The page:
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From NightOwl888 <>
Subject [GitHub] lucenenet issue #188: Fixed 64 Failing Facet Tests and Finished Facet Implem...
Date Thu, 29 Sep 2016 10:58:02 GMT
Github user NightOwl888 commented on the issue:
    I am all for making this code run as efficiently and fast as possible, and agree there
is room for improvement in the LRUHasMap. However, we are not inventing something new here,
this is a port of an existing application and therefore must exhibit the same behavior. If
you require a cache with different behavior than what is built-in, you can [implement your
own ITaxonomyWriterCache](
But without passing tests we are missing our mark for Lucene.Net.
    The [documentation comments](
and supporting tests are very clear on how the LRUHashMap is supposed to behave. There is
not supposed to be any bulk removal of elements, they are removed one by one as new elements
are added. We only remove the *least recently removed* element. There are no expiration dates
or number of accesses to contend with.
    I took a look at your implementation and it looks very similar to the original code that
I changed to the current implementation. I am not sure why there is "Usage" being tracked
in there, but it is certainly not something that is required to determine which element was
*used least recently*. We don't really even need a date or timestamp for that - just an `int`
counter would be enough. Also, we don't seem to be gaining anything from using ConcurrentDictionary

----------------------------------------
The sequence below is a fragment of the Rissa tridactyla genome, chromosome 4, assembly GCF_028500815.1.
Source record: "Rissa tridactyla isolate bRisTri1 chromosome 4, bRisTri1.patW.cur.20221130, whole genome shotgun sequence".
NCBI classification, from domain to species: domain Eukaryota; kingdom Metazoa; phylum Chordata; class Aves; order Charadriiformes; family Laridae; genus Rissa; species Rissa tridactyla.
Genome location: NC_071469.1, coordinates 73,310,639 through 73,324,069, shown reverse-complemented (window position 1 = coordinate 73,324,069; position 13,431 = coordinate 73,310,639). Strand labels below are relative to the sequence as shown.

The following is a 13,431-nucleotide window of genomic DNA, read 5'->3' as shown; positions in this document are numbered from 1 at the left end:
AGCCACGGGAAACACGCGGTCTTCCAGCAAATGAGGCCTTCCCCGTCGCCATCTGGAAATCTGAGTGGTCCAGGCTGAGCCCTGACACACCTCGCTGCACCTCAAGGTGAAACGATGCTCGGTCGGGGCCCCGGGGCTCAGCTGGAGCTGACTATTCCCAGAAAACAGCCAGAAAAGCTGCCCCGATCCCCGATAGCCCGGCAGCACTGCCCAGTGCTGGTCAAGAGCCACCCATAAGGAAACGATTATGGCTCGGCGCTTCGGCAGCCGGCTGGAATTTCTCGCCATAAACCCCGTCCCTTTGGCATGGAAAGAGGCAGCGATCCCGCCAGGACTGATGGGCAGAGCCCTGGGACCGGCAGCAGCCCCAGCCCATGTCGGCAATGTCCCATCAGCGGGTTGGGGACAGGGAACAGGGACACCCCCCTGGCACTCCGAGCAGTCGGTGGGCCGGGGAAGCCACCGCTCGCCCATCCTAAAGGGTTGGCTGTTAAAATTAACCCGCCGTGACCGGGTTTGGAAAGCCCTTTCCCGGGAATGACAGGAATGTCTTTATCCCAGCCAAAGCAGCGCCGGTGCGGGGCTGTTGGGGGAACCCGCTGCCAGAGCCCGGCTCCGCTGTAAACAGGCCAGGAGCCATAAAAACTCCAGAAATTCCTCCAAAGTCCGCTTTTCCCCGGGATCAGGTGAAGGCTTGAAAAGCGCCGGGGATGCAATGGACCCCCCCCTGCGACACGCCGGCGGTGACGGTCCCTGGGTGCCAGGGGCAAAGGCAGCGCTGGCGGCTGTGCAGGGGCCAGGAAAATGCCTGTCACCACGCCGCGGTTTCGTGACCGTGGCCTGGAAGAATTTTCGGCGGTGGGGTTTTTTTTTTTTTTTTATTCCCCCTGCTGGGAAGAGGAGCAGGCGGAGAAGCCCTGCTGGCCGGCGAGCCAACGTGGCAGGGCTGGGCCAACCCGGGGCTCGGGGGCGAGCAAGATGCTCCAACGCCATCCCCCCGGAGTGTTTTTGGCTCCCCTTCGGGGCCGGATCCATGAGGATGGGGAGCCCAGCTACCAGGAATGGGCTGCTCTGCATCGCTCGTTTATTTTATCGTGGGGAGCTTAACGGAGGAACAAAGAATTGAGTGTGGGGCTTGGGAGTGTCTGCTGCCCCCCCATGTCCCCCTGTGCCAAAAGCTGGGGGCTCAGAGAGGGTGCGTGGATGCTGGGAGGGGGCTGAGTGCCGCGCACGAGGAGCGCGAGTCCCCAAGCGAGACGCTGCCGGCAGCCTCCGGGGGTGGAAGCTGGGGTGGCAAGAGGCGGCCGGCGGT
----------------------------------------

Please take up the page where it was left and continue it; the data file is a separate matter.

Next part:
since the only multi-step actions it supports are inadequate for LRU, so we would need locking
    But my current implementation could also use some work. I think that it might work best
to break this up into 2 or more internal data structures - perhaps one SortedSet and one Dictionary.
I suspect that adding an item to an existing SortedSet in the right position is far more efficient
than sorting a *whole* set. Then when we come along to delete the *least recent* item, it
is simply a matter of getting the key of the item from the top of the SortedSet and using
that key in Dictionary.Delete.
    Perhaps it could be smarter than that, too. There could be a queue and some internal worker
thread that manages the updates as well as the deletes in the background, but I am not sure
if that would pass our tests, since they need to see the changes immediately.
    Anyway, this is worth another pass, which is why I noted it above.
    BTW, if you *really* want to thank me for doing this, please spend a weekend porting one
of the remaining sections that doesn't have an open pull request. There are still a few sections
that don't have any large library dependencies that would also need to be ported. Many of
them were already ported in Lucene 3.0.3, which is a big help if you are stuck on trying to
figure out how to make the pieces fit. We are almost there, but that doesn't mean we still
don't need help!

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